VOLTAIRE (1694–1778) was the wittiest of the Deists, a courageous and ribald lampooner of the authorities, and an indefatigable champion of the oppressed. His oftquoted “Écrasez l’infâme!” was directed against all persecutors. He preached incessantly the freedom of thought, the encouragement of arts and sciences, religious toleration, mild laws, sound finance, avoidance of war, and above all a spirit of humanity. But these were the commonplaces of European liberalism; he was not the discoverer of new ideas but rather the destroyer of the old shams. His blazing wrath roared through the forests of the night, sparing nothing, not even the Bible.
Blake told Crabb Robinson (CR 267) that God had commissioned Voltaire to “expose” the literal sense of the Bible; and the Holy Ghost truly operated in him. “I have had much intercourse with Voltaire, and he said to me I blasphemed the Son of Man, and it shall be forgiven me. But they (the enemies of Voltaire) blasphemed the Holy Ghost in me, and it shall not be forgiven them”—a very apt application of Matthew xii:32, which has proved true. But, as Blake said of Irving, “they who are sent sometimes go further than they ought” (CR 259). When in Candide (Chap. xxv) Voltaire ridiculed the idea of the Creator’s using compasses, Blake made one of his strongest pictures on that very subject (Eur, frontis.).
Characteristically, Blake took Voltaire’s genius for granted and proceeded to attack him unsparingly for his errors. He began with his superficiality. An Island in the Moon opens with a quarrel over Voltaire between Etruscan Column and Inflammable Gass, both of whom are right. The former complains: “Voltaire was immersed in matter, & seems to have understood very little but what he saw before his eyes”; the latter counters with “I wish I could see you write so. . . . He was the Glory of France” (K 44–46). Also, Voltaire was “as intolerant as an Inquisitor” ( LJ, K 615); his wit was “a wracking wheel” (J 52:6). As a Deist he taught doubt and attacked the visionaries as hypocrites (EG h, K 756). Blake retorted the charge. “Voltaire, Rousseau, Gibbon, Hume, charge the Spiritually Religious with Hypocrisy . . . Voltaire! Rousseau! You cannot escape my charge that you are Pharisees & Hypocrites, for you are constantly talking of the Virtues of the Human Heart and particularly of your own, that you may accuse others, & especially the Religious, whose errors you, by this display of pretended Virtue, chiefly design to expose” (J 52). Like the other Deists, he was also a materialist: “Voltaire insinuates that these Limits [Satan and Adam] are the cruel work of God, mocking the Remover of Limits & the Resurrection of the Dead, setting up Kings in wrath, in holiness of Natural Religion” (J 73:29).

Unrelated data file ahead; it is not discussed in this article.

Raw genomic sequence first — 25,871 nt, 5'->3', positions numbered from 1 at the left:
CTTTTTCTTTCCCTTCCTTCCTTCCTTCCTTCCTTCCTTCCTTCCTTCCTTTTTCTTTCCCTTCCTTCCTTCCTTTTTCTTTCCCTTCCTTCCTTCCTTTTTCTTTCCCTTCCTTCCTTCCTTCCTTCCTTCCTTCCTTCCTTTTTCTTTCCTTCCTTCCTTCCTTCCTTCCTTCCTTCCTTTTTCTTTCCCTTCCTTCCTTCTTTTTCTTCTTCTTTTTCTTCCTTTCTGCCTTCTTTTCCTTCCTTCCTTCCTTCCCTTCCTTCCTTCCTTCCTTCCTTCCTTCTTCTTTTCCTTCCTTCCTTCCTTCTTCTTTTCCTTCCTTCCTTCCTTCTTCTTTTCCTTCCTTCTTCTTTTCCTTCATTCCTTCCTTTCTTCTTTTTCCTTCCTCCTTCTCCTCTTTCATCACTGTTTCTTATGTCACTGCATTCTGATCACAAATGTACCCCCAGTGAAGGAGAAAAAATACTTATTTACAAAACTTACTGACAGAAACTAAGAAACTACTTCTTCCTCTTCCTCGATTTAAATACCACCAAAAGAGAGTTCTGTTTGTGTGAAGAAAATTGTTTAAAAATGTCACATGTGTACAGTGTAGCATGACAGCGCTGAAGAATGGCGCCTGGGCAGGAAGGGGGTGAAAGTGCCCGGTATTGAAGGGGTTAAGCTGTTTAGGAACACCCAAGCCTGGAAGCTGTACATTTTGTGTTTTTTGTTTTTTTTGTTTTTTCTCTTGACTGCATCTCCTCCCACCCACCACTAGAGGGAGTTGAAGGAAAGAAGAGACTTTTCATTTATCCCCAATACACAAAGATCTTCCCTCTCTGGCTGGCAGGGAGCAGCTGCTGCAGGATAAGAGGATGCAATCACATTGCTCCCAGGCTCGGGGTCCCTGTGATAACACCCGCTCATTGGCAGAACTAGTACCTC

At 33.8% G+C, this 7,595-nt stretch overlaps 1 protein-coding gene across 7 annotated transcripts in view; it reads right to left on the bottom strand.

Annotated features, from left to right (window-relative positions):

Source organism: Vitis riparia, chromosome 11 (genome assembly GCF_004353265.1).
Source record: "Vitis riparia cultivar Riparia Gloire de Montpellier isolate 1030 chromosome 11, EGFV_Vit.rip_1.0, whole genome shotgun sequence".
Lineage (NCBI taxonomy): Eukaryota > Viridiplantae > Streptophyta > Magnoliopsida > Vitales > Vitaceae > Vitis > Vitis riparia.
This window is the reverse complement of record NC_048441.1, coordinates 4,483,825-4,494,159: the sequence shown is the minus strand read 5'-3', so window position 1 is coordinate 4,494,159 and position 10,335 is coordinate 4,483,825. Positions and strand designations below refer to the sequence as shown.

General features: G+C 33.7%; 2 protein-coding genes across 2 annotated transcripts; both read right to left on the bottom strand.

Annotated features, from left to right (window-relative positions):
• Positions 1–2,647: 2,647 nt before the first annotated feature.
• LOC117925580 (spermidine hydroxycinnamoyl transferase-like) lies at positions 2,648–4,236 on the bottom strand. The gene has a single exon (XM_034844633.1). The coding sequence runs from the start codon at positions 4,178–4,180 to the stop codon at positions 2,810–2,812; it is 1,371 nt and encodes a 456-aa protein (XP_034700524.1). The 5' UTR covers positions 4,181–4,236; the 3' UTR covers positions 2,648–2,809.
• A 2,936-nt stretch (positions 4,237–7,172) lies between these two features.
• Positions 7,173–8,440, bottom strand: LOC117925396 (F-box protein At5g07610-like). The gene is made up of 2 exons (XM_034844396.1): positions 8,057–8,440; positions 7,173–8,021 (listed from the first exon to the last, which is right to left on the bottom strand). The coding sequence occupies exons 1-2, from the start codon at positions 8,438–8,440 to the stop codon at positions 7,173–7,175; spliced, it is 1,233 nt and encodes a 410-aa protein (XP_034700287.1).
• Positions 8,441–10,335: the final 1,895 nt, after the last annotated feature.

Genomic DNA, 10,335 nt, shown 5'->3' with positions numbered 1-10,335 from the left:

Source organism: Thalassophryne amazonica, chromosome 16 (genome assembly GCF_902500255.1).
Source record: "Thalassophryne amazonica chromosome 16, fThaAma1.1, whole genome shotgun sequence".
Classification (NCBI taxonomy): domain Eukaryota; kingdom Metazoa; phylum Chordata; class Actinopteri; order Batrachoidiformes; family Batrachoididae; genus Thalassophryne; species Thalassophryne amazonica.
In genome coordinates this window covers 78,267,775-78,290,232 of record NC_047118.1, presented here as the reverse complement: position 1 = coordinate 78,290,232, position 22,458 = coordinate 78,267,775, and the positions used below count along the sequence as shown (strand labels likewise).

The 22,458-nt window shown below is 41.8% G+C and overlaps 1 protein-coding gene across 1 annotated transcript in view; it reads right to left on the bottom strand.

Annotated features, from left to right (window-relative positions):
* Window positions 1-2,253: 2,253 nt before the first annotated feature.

Blake constantly linked Voltaire and Rousseau as the heralds of the Revolution. “Seeing the Churches at their Period [i.e., end] in terror & despair, Rahab [the spirit of ribaldry] created Voltaire, Tirzah [the spirit of prudery] created Rousseau” ( Mil 22:41). “How is this thing, this Newtonian Phantasm, this Voltaire & Rousseau . . . this Natural Religion . . . ?” ( Mil 40:11). They are the two wings of the Spectre (J 54:18). They are the two Covering Cherubs of Vala, “afterwards named Voltaire & Rousseau, two frowning Rocks on each side of the Cove & Stone of Torture, frozen Sons of the feminine Tabernacle of Bacon, Newton, & Locke” ( J 66:12). The monks are “driven out of the abbeys, their naked souls shiver in keen open air, driven out by the fiery cloud of Voltaire and thund’rous rocks of Rousseau” (FR 275). Over Lafayette’s head “the soul of Voltaire shone fiery; and over the army Rousseau his white cloud unfolded” (FR 282). When the Revolution is ready to break forth, “Clouds roll heavy upon the Alps round Rousseau & Voltaire” (SoL 4:18).
One can only guess which of Voltaire’s voluminous works Blake read. In the Reynolds annotations (K 445) he copied a passage from the Moeurs des Nations in the original French. He could not have missed Candide, a passage in which may have inspired the frontispiece to Europe, as we have said. David Erdman (Erd 98) traces the influence of Le Philosophe Ignorant on An Island in the Moon. Voltaire’s poem about the Lisbon earthquake mocked the optimistic commonplace that the misfortune of one is the benefit of another: “Quand la mort met le comble aux maux que j’ai soufferts, | Le beau soulagement d’être mangé des vers!” The Cloud answers this couplet when he tells Thel: “Then if thou art the food of worms, O virgin of the skies, how great thy use, how great thy blessing! Every thing that lives lives not alone nor for itself” (Thel 3:25).